Toxic Plants and Pets

Toxic Plants and Pets

There are lots of plants that have some degree of toxicity to pets, but most are not a threat except in extreme cases of allergy or unusual consumption.

By Calvin Finch, Ph.D.

If your experience with pets and plants has been like mine, it's easy to draw the conclusion that there is a minimal threat from toxic plants. In 60 years of raising multiple dogs with free range in heavily planted landscapes, I have never experienced a problem caused by toxic plants.

Based on other evidence, however, the issue of the threat of toxic plants to pets is real and of great interest to many pet owners. Part of that evidence was a report I received that a "friend of a friend" recently lost a beloved pet to poisoning from sago palm seeds.

The webmaster of plantanswers.com where my gardening articles are archived reports that the topic “Toxic Plants” is consistently in the top ten of subject searches on the website. And, San Antonio veterinarian Dr. Lewis Radicke confirms the threat from toxic plants is real. The numbers of incidents caused by toxic plants is not nearly as high as problems caused by other types of accidents or diseases.

Among the list of plants in the San Antonio area that seem the most likely to cause problems are sago palm seed, castor bean seed, lantana foliage and berries, oleander stems and blooms, mushrooms and mistletoe stems and berries.

Consider removing — or at least reducing — the threat of individual plants that cause the most poisonings in the San Antonio area.

  1. Castor beans: Remove them from areas where pets have access. The plants will naturalize and the seeds are a long term threat.
  2. Sago palm: Seed production is rare. The round shape and smooth soft skin of the seeds, makes the seeds a threat to pets that like to play with balls. Cut out the reproductive growth and/or remove the seeds before they mature.
  3. Lantana: If dogs or other pets show any inclination to consume the leaves as they do with grass or hackberry leaves to serve as a stomach purge. It may be best to remove the plants. Based on the large number of lantanas in area landscapes and small number of poisonings, it is an unusual occurrence.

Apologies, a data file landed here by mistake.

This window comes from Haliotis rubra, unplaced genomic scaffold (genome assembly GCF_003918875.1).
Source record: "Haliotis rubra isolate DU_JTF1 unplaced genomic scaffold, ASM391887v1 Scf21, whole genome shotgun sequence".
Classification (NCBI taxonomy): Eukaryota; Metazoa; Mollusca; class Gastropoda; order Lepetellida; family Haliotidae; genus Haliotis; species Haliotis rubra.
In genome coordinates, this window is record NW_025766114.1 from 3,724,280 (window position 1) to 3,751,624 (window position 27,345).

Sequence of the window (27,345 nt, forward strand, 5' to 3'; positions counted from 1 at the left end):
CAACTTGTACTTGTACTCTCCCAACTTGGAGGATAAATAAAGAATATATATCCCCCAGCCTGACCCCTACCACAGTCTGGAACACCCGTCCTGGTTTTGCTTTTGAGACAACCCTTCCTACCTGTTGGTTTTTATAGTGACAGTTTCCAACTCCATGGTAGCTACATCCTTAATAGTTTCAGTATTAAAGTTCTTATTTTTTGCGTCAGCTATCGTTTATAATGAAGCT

4. Mushrooms: Most of the time pets pass up mushrooms, but the safest strategy may be to keep your eyes open for mushroom “bloom” and quickly remove it with a shovel. Most mushrooms sprout in the spring or summer after wet weather.
  5. Mistletoe: Place stems and berries that fall off of trees in the garbage. A walk by trees with the plants after windy and rainy days will usually do the job. It is ironic that the “poisonous” mistletoe berries are a favorite bird food.
  6. Oleander: Only use them in parts of the landscape that aren’t frequented by dogs who have shown an inclination to chew stiff stems or sticks.
  7. Paperwhite and daffodil bulbs: The bulbs are a threat if your pets chew such materials in packages or fresh plantings. Keep the packages out of pets reach and cover the new planting with mulch or wire to discourage digging them up. Dr. Radicke does not believe the species are common enough in area landscapes to be a poisoning threat.
  8. Texas mountain laurel: The seeds are poisonous and common, but they’re also small and hard-shelled, not a favorite size or texture. Dr. Radicke reports that the seeds usually pass through the digestive system in tact with no noticeable impact on the pet.

There are lots of plants that have some degree of toxicity to pets, but most are not a threat except in extreme cases of allergy or unusual consumption. Most pets avoid plants with toxicity because of smell, taste or texture.

However, some shapes can be attractive to pets and raise the likelihood of consumption as a problem. The round, smooth shape of sago palm seeds is an example. Berries are attractive to some pets and some pets will chew sticks without discriminating between toxic and non-toxic sticks.

To help prevent poisoning from toxic plants:

  • Research the internet or confer with your vet about what symptoms may appear and what is the recommended first aid treatment if you have any of the most dangerous plants in your landscape. Keep the info in a place where you can find it quickly. Make a point to review the information if you obtain a new pet.
  • Make chewing plant material one of your targets in obedience training. Encourage pets to chew toys or only sticks you select.
  • Watch puppies and kittens closely while they get to know your landscape as they are most vulnerable. To reassure yourself with a pet that seems attracted to a particular plant, search for the plant on the internet to determine its toxicity. If the plant is identified as a problem, take one or more of the action steps above.

If the worst happens and your pet consumes a poisonous plant, immediately contact your vet or the Poison Control Hotline at 855-213-6680 for treatment instructions. Be prepared to describe your pet's symptoms and identify the plant suspected of causing them.

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